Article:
In December 1917, Vladimir Kryukov was demobilized from the army. From the army, he returned to Ryazan, where he soon joined the Red Guard detachment, from June 1918, he was the deputy of this detachment, and later commanded a hundred in it. As part of this squad, he took part in the battles on the Don and on the Southern Front. From October 1918, the composition of the Red Army. He served as adjutant of the headquarters of the Red Guard detachment in Baku, from December of the same year - the commander of a platoon of a separate cavalry division of the 2 Infantry Division. Since September, 1919 - Squadron Commander, Head of the Economic Team, Assistant Chief of Staff of the Separate Cavalry Brigade in the 38 Rifle Division. These are only small stages of his journey during the years of the civil war in Russia.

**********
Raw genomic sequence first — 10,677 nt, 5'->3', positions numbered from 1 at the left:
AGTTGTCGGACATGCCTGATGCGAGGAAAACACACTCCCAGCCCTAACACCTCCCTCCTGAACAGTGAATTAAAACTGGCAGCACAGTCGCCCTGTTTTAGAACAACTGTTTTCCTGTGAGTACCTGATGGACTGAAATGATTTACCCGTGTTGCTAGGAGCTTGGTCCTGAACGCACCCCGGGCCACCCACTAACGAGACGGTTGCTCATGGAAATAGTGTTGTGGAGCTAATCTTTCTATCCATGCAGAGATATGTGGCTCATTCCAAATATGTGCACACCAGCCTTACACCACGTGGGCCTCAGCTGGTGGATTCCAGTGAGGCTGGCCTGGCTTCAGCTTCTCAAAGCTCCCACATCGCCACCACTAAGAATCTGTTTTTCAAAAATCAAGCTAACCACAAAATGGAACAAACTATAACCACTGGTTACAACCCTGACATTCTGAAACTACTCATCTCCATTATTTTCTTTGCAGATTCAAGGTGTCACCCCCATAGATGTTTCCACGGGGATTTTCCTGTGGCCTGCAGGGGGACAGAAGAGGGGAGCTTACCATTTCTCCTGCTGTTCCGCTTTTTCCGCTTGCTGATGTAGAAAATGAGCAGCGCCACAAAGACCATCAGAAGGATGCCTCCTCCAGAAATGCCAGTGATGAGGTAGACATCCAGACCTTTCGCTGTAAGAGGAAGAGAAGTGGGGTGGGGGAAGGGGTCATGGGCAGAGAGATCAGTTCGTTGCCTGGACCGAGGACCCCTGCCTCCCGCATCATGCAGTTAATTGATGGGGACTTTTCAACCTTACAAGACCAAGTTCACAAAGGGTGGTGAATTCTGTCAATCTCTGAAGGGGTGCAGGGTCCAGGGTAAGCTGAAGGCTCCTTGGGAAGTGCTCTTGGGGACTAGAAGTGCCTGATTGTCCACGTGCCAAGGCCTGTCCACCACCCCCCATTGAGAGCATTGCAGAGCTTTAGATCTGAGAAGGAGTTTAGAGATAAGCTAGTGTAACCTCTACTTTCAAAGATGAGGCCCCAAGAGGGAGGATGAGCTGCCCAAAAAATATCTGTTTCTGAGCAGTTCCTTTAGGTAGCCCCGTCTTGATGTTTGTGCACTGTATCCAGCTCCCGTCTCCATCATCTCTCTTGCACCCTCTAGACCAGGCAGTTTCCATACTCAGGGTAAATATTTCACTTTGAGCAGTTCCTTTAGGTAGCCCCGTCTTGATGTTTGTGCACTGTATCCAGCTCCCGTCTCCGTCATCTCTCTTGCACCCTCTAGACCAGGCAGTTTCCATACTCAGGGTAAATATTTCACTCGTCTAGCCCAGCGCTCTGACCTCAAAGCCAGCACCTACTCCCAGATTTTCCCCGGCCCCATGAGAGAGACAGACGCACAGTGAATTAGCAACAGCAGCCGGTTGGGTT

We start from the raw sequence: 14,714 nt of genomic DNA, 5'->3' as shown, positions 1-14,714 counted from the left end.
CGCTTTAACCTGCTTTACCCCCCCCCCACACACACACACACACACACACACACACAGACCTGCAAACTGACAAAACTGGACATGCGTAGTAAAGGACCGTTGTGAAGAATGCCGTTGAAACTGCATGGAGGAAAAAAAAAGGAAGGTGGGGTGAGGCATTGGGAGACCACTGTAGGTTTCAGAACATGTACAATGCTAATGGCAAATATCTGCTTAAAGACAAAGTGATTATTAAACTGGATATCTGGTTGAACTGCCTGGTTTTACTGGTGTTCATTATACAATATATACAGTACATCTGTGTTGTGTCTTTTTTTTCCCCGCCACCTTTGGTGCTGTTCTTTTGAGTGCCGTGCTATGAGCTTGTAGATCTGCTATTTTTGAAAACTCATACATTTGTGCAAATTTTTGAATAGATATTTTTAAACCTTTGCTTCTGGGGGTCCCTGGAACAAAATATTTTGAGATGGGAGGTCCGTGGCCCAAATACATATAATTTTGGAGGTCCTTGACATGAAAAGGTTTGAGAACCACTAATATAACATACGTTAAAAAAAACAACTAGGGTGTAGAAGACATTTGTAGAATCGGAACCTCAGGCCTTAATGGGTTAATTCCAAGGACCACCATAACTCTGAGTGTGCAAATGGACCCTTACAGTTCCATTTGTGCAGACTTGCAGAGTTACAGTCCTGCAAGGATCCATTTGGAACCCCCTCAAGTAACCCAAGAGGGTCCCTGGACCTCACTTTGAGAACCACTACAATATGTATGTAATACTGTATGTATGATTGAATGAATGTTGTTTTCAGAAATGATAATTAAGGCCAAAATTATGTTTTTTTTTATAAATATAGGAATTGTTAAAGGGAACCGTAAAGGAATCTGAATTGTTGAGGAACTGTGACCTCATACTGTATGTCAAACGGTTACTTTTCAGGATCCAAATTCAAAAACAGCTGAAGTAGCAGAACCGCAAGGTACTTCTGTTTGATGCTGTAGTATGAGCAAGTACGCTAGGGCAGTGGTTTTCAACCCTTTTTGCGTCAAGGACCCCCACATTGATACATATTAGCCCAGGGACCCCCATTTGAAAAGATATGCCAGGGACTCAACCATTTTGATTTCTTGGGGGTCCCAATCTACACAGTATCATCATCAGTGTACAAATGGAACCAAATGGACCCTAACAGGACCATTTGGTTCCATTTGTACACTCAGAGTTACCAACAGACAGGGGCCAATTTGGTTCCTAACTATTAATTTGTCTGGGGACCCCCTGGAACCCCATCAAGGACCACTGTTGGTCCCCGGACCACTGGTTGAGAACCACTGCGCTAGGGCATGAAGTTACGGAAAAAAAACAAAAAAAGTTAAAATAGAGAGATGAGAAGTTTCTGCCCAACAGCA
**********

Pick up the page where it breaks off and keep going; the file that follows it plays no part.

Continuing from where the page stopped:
During the civil war, he fought on the Southern and Eastern Fronts, and in different years he managed to command a platoon, squadron and regiment. During the battles with the White Guards, he was wounded several times, but always returned to the front to his comrades. From August 1921 to 1922, he was the assistant commander of the 82 Cavalry Regiment of the 14 Cavalry Division. In 1922, he returned to civilian life and continued to receive military education, since he could no longer part with military service and hoped to devote his whole life to it.